Archive for the ‘carnal methods in ministry’ Category

Spurgeon’s rejection of pragmatism and carnal methods

June 28, 2009

I often hear Christian men blessing God for that which I cannot but reckon as a curse. They will say, if there is war with China, “The bars of iron will be cut in sunder, and the gates of brass shall be opened to the gospel.” Whenever England goes to war, many shout, “It will open a way for the gospel.” I cannot understand how the devil is to make a way for Christ; and what is war but an incarnate fiend, the impersonation of all that is hellish in fallen humanity’ How, then, shall we rouse the devilry of man’s nature– Cry Havoc, and let slip the dogs of war–

and then declare it is to make straight in the desert a highway for our God–a highway knee-deep in gore? Do you believe it? You cannot. God does overrule evil for good, but I have never seen yet–though I look with the cautious eye of one who has no party to serve-I have never seen the rare fruit which is said to grow upon this vine of Gomorrah. Let any other nation go to war, and it is all well and good for the English to send missionaries to the poor inhabitants of the ravaged countries. In such a case, our people did not make the war, they did not create the devastation, so they may go there to preach, but for English cannon to make a way in Canton for an English missionary, is a lie too glaring for me to believe for a moment. I cannot comprehend the Christianity which talks thus of murder and robbery. If other nations thus choose to fight, and if God lets them open the door for the gospel, I will bless Him, but I must still weep for the slain, and exclaim against the murderers. I blush for my country when I see it committing such terrible crimes in China, for what is the opium traffic but an enormous crime? War arises out of it, and then men say that the gospel is furthered by it: can you see how that result is produced? Then your eye must be singularly fashioned. For my part, I am in the habit of looking straight at a thing–I endeavour to judge it by the Word of God-and in this case it requires but little deliberation in order to arrive at a verdict. It seems to me that, if I were a Chinaman, and I saw an Englishman preaching in the street in China, I should say to him, “What have you got there?” “I am sent to preach the gospel to you.” “The gospel! What is that? Is it anything like opium? Does it intoxicate, and blast, and curse, and kill?” “Oh, no!” he would say–but I do not know how he would continue his discourse; he would be staggered and confounded, he could say nothing. There is a very good story told of the Chinese that is quite to the point. A missionary lately went to them with some tracts containing the ten commandments; a Mandarin read them, and then sent back a very polite message to the effect that those tracts were very good indeed, he had never read any laws so good as those, but there was not so much need of them in China as among the English and the French; would the missionary have the goodness to distribute them where they were most wanted?’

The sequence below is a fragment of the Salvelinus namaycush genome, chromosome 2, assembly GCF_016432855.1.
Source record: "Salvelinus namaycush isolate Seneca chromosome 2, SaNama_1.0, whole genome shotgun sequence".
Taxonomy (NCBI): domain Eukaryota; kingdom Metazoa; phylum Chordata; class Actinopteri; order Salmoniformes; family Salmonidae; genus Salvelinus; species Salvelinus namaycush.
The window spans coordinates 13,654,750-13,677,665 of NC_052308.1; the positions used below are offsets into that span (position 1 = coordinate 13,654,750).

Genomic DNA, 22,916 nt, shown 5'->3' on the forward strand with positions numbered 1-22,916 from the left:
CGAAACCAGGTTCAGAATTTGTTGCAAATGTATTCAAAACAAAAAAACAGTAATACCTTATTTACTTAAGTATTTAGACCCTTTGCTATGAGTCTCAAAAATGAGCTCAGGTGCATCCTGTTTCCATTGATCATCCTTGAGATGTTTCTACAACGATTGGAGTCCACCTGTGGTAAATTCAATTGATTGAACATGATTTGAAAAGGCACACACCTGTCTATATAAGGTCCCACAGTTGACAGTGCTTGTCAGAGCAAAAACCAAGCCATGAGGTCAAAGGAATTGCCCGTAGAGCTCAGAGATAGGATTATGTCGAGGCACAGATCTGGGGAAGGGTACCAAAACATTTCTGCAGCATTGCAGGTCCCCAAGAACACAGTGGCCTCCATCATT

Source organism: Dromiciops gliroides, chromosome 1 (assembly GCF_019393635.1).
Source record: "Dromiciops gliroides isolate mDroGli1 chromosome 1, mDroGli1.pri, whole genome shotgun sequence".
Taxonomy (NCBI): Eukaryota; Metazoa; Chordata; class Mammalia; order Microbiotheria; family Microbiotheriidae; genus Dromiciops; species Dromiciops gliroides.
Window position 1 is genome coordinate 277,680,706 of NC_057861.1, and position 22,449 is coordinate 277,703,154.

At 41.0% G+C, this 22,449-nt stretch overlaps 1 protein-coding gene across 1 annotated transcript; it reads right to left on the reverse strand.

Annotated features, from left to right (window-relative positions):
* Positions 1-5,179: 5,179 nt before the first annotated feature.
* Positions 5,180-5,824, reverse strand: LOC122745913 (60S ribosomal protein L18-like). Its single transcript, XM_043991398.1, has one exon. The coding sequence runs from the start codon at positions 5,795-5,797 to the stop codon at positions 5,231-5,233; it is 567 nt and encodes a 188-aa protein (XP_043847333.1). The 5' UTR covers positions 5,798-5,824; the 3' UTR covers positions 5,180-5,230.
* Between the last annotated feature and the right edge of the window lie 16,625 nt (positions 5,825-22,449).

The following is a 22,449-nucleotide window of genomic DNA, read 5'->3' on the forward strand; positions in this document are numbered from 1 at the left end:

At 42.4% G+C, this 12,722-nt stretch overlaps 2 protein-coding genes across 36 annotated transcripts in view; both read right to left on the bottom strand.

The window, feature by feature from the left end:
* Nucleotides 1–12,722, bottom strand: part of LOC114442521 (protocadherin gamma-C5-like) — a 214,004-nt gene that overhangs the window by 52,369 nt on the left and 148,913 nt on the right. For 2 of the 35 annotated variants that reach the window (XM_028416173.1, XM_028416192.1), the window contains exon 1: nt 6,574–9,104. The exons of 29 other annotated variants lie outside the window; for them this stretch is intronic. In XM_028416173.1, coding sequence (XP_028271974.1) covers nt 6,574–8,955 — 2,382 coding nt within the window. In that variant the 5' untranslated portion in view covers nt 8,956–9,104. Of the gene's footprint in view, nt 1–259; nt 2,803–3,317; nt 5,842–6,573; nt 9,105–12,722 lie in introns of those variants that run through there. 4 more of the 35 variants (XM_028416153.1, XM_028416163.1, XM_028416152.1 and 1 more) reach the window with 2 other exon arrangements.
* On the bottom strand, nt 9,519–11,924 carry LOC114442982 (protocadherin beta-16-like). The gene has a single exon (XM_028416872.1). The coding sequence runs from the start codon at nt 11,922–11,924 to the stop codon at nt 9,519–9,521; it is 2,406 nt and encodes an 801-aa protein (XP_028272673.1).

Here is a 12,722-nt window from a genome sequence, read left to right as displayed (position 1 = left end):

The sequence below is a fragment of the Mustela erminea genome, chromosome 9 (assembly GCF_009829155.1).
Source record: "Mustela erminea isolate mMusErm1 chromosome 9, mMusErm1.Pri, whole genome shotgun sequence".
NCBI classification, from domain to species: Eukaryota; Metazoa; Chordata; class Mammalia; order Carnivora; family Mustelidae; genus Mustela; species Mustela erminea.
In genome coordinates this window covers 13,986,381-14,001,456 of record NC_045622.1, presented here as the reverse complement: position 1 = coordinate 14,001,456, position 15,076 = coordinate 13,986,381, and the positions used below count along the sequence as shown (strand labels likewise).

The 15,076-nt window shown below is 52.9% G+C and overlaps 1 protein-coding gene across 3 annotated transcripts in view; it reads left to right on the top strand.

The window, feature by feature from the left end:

CH Spurgeon, The Full Harvest, Banner of Truth,1973, p124-5